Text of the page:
David3500, I was there. The place was awful. Whatever Solihull may or may not have been in the distant past, by the 70’s, the quality of product being built there was shocking – even by the standards of the time. On internal quality surveys, the plant ranked alongside Speke – and that took some doing. The SD1 did not achieve even industry average quality standards until production moved to Cowley North Works.

    I’m afraid that, for the company, the SD1 was a low volume, high cost, distraction. It was the wrong car, at the wrong time.

    If you want to see the true ‘genius’ of King, take a look at the beauty that was Maestro.

  19. francis brett francis brett says:

    SD1 was a nearly car,now in the present tense i work on mercedes benz audi and ford vehicles for a national hire company and we are dealer accredited for warranty work and boy do we work!biblical levels of unreliabilty with cdi engines due to emissions equipment same for audi DPF failures ago go etc etc etc count yourselves lucky with an SDI your biggest worry was a glovie full of water!to name some of the faults.

  20. David Dawson says:

    Still a stunner the SD1 and, as I so very often think, the original looks better than the facelift (including the dash in the case of the SD1)

  21. Adam says:

    Hi there!

    Lovely old cars, still one of the better classic cars around!

    My grandad saw this in a clay model in its early designs and he worked for the ICI which supplied the materials for the interior like cloth leather etc


  22. Tigger says:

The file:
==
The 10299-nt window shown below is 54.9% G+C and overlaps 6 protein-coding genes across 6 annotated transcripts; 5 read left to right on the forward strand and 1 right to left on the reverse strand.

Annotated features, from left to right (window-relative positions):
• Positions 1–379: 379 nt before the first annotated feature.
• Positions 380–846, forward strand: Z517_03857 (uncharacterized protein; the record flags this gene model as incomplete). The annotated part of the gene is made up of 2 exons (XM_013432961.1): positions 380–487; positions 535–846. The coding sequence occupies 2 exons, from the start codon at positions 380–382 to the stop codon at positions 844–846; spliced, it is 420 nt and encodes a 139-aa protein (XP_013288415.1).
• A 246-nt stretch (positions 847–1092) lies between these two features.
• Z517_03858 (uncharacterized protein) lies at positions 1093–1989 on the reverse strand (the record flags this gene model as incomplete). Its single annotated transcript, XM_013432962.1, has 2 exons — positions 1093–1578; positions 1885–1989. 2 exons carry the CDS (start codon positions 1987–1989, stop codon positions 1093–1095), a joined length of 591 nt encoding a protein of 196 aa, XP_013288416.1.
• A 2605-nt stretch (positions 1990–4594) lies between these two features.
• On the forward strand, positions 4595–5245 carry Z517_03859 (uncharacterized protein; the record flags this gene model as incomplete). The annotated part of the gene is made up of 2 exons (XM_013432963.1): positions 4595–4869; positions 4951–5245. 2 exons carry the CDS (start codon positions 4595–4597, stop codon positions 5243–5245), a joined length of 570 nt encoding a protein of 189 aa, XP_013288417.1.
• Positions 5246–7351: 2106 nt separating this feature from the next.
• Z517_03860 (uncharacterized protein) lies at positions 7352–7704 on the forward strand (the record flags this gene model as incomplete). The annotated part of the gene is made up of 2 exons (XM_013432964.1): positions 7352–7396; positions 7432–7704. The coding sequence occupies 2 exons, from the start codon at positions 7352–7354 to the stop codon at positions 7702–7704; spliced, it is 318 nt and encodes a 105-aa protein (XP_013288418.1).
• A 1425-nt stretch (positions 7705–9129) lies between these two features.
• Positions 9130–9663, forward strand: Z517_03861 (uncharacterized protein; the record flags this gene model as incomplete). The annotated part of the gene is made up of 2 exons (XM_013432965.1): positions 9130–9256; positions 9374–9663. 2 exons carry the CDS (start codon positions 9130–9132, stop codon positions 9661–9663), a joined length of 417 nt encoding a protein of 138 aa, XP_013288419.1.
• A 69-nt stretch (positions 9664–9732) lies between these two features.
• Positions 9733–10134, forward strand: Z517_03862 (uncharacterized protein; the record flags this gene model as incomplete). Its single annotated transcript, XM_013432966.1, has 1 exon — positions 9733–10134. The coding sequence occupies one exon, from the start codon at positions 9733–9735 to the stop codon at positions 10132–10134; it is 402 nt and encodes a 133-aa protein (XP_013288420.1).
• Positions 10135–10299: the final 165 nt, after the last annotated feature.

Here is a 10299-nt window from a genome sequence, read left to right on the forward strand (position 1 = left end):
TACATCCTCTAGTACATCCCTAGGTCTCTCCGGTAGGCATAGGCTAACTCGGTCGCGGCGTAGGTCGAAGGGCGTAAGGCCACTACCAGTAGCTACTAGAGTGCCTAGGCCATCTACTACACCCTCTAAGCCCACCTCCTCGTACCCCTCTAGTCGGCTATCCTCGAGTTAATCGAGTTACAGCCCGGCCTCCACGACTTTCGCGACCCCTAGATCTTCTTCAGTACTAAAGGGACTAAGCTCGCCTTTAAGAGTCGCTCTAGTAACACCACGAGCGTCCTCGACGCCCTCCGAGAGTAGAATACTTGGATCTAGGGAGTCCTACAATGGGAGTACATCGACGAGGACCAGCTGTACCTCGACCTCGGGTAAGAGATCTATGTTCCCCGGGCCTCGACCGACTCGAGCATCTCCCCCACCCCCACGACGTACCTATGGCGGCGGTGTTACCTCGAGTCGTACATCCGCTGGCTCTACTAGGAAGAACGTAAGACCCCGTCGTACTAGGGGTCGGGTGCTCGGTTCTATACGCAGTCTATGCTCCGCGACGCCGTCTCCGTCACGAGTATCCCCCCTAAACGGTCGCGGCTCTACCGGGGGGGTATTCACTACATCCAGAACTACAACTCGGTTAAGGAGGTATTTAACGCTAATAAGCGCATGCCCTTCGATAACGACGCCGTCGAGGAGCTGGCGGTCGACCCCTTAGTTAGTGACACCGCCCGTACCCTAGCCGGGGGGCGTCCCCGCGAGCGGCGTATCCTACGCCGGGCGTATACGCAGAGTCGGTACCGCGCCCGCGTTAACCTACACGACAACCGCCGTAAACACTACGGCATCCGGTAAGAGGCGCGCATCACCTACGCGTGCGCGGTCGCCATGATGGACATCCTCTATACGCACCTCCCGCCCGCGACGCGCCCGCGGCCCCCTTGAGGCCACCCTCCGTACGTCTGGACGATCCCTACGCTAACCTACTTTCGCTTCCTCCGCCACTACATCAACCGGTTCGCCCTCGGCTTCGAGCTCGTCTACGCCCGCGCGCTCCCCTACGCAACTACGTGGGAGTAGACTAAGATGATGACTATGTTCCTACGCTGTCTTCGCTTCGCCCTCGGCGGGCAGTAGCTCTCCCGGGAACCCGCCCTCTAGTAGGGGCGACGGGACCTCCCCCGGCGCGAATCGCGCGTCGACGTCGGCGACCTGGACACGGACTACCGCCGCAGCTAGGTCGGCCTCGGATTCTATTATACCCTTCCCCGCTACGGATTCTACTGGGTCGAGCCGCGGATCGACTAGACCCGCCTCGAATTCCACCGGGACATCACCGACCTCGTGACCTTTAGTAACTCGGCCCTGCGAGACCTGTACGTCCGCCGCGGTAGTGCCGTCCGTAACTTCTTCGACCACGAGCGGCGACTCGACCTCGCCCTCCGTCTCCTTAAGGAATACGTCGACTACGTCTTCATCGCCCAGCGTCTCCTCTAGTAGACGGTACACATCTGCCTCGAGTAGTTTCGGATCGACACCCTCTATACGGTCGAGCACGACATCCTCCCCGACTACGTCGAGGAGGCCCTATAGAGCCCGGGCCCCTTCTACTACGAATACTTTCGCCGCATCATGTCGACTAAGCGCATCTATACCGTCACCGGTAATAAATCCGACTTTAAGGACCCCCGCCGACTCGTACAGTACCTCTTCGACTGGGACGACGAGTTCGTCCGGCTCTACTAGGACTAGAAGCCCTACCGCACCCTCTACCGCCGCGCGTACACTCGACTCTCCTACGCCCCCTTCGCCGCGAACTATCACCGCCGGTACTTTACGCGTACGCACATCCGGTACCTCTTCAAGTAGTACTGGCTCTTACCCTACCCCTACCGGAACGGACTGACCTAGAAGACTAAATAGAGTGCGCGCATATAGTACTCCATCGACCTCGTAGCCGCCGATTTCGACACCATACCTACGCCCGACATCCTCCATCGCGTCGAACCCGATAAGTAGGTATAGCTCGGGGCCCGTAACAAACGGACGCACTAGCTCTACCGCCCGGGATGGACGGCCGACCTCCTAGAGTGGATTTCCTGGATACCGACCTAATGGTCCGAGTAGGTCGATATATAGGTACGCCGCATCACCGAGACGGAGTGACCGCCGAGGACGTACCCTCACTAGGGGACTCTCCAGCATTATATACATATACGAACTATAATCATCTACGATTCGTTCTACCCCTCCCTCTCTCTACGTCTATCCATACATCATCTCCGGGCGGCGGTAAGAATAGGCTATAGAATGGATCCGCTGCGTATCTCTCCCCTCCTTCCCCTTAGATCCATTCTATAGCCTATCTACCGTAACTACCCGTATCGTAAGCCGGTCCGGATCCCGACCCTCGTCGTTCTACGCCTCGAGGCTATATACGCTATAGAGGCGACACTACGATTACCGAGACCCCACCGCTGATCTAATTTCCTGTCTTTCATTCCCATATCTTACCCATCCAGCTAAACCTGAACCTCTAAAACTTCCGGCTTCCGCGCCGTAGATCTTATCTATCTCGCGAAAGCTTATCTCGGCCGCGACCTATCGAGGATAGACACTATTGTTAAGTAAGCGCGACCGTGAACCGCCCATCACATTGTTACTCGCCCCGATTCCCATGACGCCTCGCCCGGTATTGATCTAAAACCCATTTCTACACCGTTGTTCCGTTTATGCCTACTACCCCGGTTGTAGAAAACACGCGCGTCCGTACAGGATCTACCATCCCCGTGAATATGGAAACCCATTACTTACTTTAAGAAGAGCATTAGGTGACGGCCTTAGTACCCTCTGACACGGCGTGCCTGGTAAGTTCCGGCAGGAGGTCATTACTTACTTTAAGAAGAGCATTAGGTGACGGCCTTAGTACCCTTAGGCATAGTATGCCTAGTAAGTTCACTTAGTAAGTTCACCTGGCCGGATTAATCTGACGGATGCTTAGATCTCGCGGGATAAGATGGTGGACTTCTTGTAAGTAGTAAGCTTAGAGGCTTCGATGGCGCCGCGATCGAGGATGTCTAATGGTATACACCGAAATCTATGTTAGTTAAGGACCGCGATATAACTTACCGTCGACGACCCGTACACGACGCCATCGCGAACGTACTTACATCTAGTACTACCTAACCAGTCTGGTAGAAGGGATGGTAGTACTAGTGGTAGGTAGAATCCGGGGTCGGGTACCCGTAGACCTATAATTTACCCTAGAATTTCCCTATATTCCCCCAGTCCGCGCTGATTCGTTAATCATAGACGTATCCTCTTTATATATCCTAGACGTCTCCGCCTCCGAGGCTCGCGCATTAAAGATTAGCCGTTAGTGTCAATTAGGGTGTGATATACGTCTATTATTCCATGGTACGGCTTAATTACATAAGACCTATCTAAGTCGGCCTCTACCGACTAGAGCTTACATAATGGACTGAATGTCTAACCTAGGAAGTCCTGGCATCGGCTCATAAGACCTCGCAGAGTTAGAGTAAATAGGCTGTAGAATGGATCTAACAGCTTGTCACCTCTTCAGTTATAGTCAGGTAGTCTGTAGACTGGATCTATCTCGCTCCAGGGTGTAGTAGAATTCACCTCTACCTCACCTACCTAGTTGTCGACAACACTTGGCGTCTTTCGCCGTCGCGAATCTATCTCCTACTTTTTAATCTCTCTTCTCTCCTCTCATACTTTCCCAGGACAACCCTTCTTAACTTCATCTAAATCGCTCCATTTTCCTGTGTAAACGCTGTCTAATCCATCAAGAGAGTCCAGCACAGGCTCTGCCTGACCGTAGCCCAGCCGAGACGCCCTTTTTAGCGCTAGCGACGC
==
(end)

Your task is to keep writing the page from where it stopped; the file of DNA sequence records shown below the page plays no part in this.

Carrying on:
Right now, I’m choosing to forget what a badly built car this was and even how agricultural the live rear made the handling and ride, but simply enjoy looking at what was a stunning car then and a stunning car now.

    The film makes me feel both happy and sad in equal measure.

  23. The Wolseley Man says:

    I have read so much about the workmanship standards that prevailed in BMC and BLMH and BL over the years. I have read books by the higher echelons – the excellent Bank from the Brink by Michael Edwards, the Leyland Papers and many others. I have read books by the workforce and my father was final inspector on the Barb at Swindon for many years.
    YET – no one has explained to me why the workforce were so reluctant to do a good job – or could not do a good job even if they wanted to.
    Any bloggers who have real experience – were really involved and have a meaningful comment, please help. If your just a ‘pub expert’ can we just listen. Please.

    • Kev says:

      I was a senior engineer at Cowley (PSF) in the 70’s and early 80’s. In truth, our cars were pretty much the same as everybody elses. On audit, our products came out about the same as Fords and Vauxhall. Surprisingly to many, some of the worst build of the period was on VWs. Daihatsu Charade was one of the best. But you must also remember that many of the plants in the company were antiquated and had been starved of investment for years – in particular, Cowley had been subject to the abuse of Leonard Lord for 20 years. When you consider that we were still building cars based on 50’s engineering, into the 80’s, we actually didn’t do such a bad job. If ADO77 had not been cancelled, and fortunes squandered on SD1, we might have had a chance.

  24. Demetris says:

    For those blaming Bache and King for the problems of the SD1, they easily forget their work (P6, Range Rover) in the old Rover company under the Wilks brothers.

    When the uncompetent higher mangement and politics make the industry a right mess, surely the engineers are not the ones to blame.

  25. Glenn Aylett says:

    Rover had to bring in a new car in 1976 as the P6 was 13 years old and starting to look old fashioned. The SD1 was a massive leap forward with its hatchback and Ferrari like styling and V8 engine. Had it been better built, it probably would have wiped the floor with its rivals across Europe. Yet even with poor quality and faults on early cars, it was still a big seller in Britain and improvements in 1982 saw sales remain high until it was cancelled in 1986.

  26. Hilton D says:

    Most of the first SD1’s (3500) I saw in showrooms were in a chocolate brown colour. Nicer colours and metallics came later on and White always suited it.

    The SD1 looked big & prestigous in those days – and I think still does now.

  27. Julian Robinson says: